At 38 Miles, nutrition was very important. Note my Pup Oskar
I maintained this pattern doing 10-12 minute miles from mile 27-40. UGH!!! Not what I wanted and mentally I had to battle a lot with the desire to just give in an drop out where my crew awaited me at mile 38. I started focusing only on getting to the next aid station and that helped. By mile 38 ( 5:56 into the race) I was starting to feel better (as I had been really forcing the calories) and decided to press on. Soon enough I could see the damn and knew the towpath would end soon. Striding over the "9 miles to go" sign I was now able to run steady for more than 5 minutes at a stretch and refocused on breaking the 8 hour barrier. If I did 10 minute miles I would finsih in 8:00:28. I thought I could do it. Leaving the towpath at 6:35 into the race I realized my 26.3 towpath marathon split was a 4:23. Wow that is a full 68 minutes slower than the last time I raced here! WOW.
I put my head down and began to cover most of the remaining miles at under 9:00 pace with stops for aid and walking some of the bigger hills adding in. The miles rolled by and with my Wife and Dad cheering me on at the 4 miles to go point I knew I had it. Only on the road section did I reverse the trend of being passed and actually begin to reel in some other runners. As I approached the finish I was happy to have gotten myself back in the game, but a bit disappointed my body let me down. With all the training you just want it all to be super and feel great the whole time, but that happens very infrequently.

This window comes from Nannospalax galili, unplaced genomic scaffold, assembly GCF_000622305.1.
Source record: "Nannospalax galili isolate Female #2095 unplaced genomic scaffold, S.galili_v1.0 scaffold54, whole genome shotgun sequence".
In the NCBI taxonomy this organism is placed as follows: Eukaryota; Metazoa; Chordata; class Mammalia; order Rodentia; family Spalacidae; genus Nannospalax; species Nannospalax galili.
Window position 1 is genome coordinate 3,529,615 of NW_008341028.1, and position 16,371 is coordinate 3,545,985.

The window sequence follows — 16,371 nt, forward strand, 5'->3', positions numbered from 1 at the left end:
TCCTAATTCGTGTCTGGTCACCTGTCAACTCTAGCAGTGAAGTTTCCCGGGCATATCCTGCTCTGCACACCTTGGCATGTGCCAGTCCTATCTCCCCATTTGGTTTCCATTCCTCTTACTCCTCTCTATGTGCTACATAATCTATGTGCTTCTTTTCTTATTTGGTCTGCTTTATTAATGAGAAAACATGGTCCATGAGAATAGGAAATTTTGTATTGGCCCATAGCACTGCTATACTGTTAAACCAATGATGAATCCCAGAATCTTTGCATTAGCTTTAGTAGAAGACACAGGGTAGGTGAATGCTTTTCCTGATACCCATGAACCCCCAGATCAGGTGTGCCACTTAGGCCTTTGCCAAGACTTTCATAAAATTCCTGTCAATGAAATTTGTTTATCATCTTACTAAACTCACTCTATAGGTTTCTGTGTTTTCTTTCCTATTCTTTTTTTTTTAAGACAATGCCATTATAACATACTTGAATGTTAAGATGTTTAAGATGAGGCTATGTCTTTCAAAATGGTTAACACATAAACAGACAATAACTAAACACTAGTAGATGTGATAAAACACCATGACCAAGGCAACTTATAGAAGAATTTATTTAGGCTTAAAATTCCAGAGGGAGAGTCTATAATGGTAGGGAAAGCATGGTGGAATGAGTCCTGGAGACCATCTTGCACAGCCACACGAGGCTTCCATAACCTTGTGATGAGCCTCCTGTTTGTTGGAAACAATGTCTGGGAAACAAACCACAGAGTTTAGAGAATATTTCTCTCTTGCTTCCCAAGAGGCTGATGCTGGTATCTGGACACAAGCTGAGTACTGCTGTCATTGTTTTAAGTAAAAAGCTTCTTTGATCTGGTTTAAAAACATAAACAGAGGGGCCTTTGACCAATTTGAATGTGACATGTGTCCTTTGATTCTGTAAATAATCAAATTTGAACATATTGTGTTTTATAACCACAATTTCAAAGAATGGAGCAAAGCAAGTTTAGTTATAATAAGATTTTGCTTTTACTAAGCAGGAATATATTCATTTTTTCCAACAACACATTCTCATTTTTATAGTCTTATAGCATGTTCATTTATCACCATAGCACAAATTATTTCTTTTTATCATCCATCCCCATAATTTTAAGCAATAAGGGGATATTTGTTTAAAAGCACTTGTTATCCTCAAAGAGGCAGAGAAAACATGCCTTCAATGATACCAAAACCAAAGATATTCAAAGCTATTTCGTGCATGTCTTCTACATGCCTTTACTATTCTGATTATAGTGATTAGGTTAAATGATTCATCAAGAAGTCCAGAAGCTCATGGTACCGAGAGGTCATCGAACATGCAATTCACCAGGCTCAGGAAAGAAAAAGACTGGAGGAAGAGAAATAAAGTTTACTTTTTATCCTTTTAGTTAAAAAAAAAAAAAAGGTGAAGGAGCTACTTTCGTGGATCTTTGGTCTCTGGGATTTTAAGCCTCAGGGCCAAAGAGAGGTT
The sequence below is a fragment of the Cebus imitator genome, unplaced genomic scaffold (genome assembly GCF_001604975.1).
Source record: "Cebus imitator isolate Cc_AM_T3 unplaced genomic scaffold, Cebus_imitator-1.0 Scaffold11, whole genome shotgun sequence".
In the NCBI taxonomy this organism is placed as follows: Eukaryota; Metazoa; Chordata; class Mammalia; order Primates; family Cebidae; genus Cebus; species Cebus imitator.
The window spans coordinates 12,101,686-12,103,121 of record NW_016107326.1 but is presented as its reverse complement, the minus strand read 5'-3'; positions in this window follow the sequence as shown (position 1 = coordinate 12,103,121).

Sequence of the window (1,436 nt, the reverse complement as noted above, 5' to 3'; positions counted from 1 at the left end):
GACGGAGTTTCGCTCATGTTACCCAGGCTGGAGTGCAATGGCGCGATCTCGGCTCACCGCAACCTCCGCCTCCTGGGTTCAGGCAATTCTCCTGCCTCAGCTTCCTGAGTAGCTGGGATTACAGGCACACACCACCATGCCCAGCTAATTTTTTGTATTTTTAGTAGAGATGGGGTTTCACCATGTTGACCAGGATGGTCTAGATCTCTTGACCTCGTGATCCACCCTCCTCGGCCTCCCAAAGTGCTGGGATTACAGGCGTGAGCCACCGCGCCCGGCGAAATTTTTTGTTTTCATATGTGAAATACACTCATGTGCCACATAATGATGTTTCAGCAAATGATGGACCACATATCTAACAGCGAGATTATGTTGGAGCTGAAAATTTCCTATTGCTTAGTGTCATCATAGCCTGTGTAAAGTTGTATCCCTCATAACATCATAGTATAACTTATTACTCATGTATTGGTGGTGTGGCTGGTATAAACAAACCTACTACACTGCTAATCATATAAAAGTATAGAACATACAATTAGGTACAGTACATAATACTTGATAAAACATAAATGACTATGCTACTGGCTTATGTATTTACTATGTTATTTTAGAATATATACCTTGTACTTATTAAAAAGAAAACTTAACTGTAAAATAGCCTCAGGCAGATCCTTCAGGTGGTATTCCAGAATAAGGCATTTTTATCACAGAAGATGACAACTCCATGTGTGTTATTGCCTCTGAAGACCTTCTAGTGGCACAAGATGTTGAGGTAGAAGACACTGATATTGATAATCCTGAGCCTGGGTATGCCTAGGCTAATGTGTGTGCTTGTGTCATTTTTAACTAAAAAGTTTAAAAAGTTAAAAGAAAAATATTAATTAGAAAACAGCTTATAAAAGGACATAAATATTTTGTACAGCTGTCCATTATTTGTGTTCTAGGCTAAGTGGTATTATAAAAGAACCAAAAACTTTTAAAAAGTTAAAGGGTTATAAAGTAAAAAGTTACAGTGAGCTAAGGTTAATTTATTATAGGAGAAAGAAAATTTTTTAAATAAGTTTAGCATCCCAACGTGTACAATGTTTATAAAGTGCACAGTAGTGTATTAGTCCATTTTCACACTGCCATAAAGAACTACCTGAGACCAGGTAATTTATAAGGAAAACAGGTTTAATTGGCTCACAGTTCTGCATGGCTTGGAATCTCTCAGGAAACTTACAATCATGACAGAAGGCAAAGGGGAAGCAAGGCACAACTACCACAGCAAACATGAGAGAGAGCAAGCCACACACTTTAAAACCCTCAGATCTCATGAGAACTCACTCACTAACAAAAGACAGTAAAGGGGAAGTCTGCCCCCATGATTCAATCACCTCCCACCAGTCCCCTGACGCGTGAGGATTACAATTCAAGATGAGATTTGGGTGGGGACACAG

Happy at the Finish!!!
Others say I have too high of expectations for myself and that at 33 my glory days may be passed but I am certain this is not so. I just need to realize I can't recover like I used to and should have known that the MCM effort I put out 3 weeks ago was going to affect me more. I trained very hard in the time between that race and this one and should not have. My hip flexor and hamstring were bothering me almost every day.
It has been an odd pattern since 1999-2001 when I was racing well. I still go to as many races but I put out a higher effort level now than I did then in the majority of the races when you look at percentage of maximum capacity. In those peek years I did not race all out in 80% of the races I ran in. I was just in good enough shape that I could take it relatively easy and still place well. I often would just relax and run with the lead women rather than battling for the win. Since that time with fitness declines due to work/life/injuries/deployments/ect. I have wanted to be racing up front so badly that when I do enter a race I tend to put out a much higher effort level in each and every one. This obviously makes it harder to come back and race hard again. If I had run MCM at a reduced effort I am sure JFK would have gone better. I need to pick and choose better and realize I can't give a full bore race effort in such a shortened time span.
So I will continue to run ultra races and marathons frequently as I enjoy them, but will cut down on the ones I really go after it in. Next up for enjoyment- Hell gate 100k.
The story of the day though, was definately my puppy Oskar and his entertaining of all the crews